Sunday, September 25, 2011

The Center For Book Arts

When it came time for me to decide what class to start with first, I couldn’t help but think of when my husband and I planned our wedding.  With help from my sister (check out her craft blog at Gardner’s Basket), we put a lot of time and effort in designing all the details, including creating our own stationery.  We had printed our invitations on regular laser printers, so I thought about being able to learn the skills to make invitations that you find at high-end stationery stores.  After spending quite some time on the internet learning about the different types of stationery, I came to the conclusion that I wanted to learn about letterpress printing.  After another round of searches, I came upon The Center For Book Arts (CBA).

CBA is a not-for-profit organization that is dedicated to – you guessed it – the book arts.  The book arts include everything related to bookmaking: bookbinding, letterpress printing, papermaking, and other associated arts such as calligraphy and box making.  CBA is a great facility – it’s an art gallery, bindery, printshop, education facility, and book arts community center.  It’s really a resource for anyone (artist, novice, or admirer) interested in the book arts.  I feel lucky to have it in my neighborhood, and I never even knew it existed before my internet search!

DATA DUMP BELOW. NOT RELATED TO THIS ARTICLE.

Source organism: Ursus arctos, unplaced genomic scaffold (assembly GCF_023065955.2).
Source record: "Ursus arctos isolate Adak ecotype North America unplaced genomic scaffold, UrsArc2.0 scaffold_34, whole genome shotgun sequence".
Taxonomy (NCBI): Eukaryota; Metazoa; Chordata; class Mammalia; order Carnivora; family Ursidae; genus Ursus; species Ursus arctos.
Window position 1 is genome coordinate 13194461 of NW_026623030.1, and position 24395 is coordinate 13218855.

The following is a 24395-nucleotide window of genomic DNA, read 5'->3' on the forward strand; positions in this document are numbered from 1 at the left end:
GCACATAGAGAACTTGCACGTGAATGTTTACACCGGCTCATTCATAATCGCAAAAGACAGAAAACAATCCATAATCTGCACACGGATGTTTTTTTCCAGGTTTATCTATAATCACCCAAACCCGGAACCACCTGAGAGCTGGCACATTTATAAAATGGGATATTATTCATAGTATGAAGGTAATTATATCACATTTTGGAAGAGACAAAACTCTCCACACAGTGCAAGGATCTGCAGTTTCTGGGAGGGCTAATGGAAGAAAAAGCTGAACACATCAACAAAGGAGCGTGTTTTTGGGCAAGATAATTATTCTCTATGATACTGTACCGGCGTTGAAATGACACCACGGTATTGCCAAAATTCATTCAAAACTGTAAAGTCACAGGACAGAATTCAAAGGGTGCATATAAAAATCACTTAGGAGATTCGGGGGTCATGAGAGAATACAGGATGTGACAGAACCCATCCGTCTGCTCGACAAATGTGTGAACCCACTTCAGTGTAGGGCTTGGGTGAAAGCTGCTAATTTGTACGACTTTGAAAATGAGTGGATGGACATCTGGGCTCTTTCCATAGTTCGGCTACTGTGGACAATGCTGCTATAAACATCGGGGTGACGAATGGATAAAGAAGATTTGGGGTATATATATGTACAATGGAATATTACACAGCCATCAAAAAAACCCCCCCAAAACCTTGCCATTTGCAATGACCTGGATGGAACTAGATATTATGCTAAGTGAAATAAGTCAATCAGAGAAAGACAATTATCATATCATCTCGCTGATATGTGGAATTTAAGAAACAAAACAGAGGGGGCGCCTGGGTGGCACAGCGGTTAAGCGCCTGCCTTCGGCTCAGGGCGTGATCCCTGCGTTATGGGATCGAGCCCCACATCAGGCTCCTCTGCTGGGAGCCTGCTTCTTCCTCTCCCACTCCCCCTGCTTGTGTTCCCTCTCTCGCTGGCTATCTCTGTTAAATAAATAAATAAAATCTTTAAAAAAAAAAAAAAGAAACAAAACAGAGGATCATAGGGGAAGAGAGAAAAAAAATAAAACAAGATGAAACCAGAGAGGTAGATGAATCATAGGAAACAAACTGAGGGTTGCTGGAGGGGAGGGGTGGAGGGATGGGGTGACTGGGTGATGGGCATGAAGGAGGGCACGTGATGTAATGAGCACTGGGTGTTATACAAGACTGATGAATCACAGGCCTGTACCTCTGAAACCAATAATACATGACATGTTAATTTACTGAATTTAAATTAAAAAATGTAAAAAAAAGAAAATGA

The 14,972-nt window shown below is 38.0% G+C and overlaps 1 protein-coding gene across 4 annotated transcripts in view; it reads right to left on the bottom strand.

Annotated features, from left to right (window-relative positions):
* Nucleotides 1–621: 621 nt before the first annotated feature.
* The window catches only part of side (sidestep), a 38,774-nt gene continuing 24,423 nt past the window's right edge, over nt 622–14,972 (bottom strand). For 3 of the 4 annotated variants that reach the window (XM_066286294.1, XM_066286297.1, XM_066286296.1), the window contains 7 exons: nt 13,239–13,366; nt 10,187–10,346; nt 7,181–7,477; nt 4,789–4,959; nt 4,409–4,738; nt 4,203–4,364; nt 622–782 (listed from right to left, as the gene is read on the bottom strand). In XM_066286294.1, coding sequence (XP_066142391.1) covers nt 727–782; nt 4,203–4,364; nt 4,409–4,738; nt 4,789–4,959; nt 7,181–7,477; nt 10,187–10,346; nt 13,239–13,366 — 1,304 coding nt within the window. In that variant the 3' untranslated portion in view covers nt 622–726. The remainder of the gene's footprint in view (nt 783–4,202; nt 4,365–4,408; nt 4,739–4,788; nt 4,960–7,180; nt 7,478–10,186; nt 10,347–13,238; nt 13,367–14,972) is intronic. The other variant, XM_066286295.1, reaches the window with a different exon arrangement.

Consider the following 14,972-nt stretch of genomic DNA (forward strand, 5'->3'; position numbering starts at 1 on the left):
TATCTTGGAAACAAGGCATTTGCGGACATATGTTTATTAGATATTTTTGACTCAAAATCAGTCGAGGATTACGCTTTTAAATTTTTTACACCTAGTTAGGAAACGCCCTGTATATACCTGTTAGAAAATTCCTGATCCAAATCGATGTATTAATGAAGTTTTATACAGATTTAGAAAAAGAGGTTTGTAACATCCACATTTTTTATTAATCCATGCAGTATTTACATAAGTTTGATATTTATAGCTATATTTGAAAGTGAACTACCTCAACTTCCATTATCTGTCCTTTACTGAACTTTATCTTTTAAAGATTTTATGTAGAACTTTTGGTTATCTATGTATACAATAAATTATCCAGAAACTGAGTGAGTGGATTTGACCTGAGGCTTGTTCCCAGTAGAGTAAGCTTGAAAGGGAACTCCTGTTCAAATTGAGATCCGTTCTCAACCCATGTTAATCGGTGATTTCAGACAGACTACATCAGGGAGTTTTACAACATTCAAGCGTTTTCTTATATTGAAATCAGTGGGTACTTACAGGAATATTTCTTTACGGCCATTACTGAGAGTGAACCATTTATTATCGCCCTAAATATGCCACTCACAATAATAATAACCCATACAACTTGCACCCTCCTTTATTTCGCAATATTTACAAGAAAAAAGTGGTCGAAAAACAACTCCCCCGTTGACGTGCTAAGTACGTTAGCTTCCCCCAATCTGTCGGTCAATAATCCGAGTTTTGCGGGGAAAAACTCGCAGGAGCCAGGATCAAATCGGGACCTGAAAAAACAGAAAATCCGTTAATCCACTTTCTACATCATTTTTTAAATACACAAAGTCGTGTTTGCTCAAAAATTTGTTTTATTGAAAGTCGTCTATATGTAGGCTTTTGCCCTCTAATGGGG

Since my day (and sometimes night and weekend) job is being a lawyer, I needed flexibility on when classes are offered.  Fortunately, CBA has weekday, weeknight, and weekend classes.  The price for classes starts at $150 for a one-day (6-hour) weekend class and go up from there.  Members ($50 for annual membership) receive discounts on classes and events.  All materials are included except for basic hand tools (like scalpels and bone folders).  For convenience, CBA offers a kit containing all the basic bookbinding tools for $38. 

If you think you may be interested in the book arts but don’t want to pay a lot for a class, CBA offers several events for a suggested admission fee of $10 for non-members.  The first is the Book Arts Lounge, which is a hands-on workshop held the first Friday evening of the month and features some of the arts that are taught as full-length classes.  The second event is the Professional Development Workshop, which offers advice for artists on topics such as finances and tax preparation, portfolio consultations, and social networking/advertising.  Other events include Artist Talks, Center Broadsides Reading Series (usually poetry), and last, but certainly not least, the annual Holiday Fair and Party.  I’ve never left the Fair empty-handed and have bought several gifts others have enjoyed. 

The bottom line: CBA has something for everyone.  Even if you don’t want to take a class or attend the special events, I recommend dropping by to take in the current exhibit in the gallery (free admission).  You may change your mind!

The Center For Book Arts
28 West 27th Street, 3rd Floor
New York, NY 10001
(212) 481-0295